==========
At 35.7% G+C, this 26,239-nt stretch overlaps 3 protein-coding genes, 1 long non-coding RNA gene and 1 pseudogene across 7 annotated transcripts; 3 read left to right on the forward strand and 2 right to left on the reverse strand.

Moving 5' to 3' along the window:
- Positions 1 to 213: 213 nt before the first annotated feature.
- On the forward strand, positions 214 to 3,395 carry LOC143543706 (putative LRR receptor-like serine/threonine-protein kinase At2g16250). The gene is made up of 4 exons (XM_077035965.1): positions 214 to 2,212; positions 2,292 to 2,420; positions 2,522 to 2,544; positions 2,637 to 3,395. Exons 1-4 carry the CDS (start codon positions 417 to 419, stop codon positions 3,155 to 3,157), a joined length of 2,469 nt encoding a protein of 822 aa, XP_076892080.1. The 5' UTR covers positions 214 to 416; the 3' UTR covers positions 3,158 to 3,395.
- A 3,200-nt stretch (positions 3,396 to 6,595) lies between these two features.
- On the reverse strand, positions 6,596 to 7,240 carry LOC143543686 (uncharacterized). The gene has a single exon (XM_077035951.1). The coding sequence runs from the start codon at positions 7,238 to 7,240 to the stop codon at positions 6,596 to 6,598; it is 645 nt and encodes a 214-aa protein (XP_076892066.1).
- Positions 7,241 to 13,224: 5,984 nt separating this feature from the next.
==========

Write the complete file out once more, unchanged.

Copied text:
At 35.7% G+C, this 26,239-nt stretch overlaps 3 protein-coding genes, 1 long non-coding RNA gene and 1 pseudogene across 7 annotated transcripts; 3 read left to right on the forward strand and 2 right to left on the reverse strand.

Moving 5' to 3' along the window:
- Positions 1 to 213: 213 nt before the first annotated feature.
- On the forward strand, positions 214 to 3,395 carry LOC143543706 (putative LRR receptor-like serine/threonine-protein kinase At2g16250). The gene is made up of 4 exons (XM_077035965.1): positions 214 to 2,212; positions 2,292 to 2,420; positions 2,522 to 2,544; positions 2,637 to 3,395. Exons 1-4 carry the CDS (start codon positions 417 to 419, stop codon positions 3,155 to 3,157), a joined length of 2,469 nt encoding a protein of 822 aa, XP_076892080.1. The 5' UTR covers positions 214 to 416; the 3' UTR covers positions 3,158 to 3,395.
- A 3,200-nt stretch (positions 3,396 to 6,595) lies between these two features.
- On the reverse strand, positions 6,596 to 7,240 carry LOC143543686 (uncharacterized). The gene has a single exon (XM_077035951.1). The coding sequence runs from the start codon at positions 7,238 to 7,240 to the stop codon at positions 6,596 to 6,598; it is 645 nt and encodes a 214-aa protein (XP_076892066.1).
- Positions 7,241 to 13,224: 5,984 nt separating this feature from the next.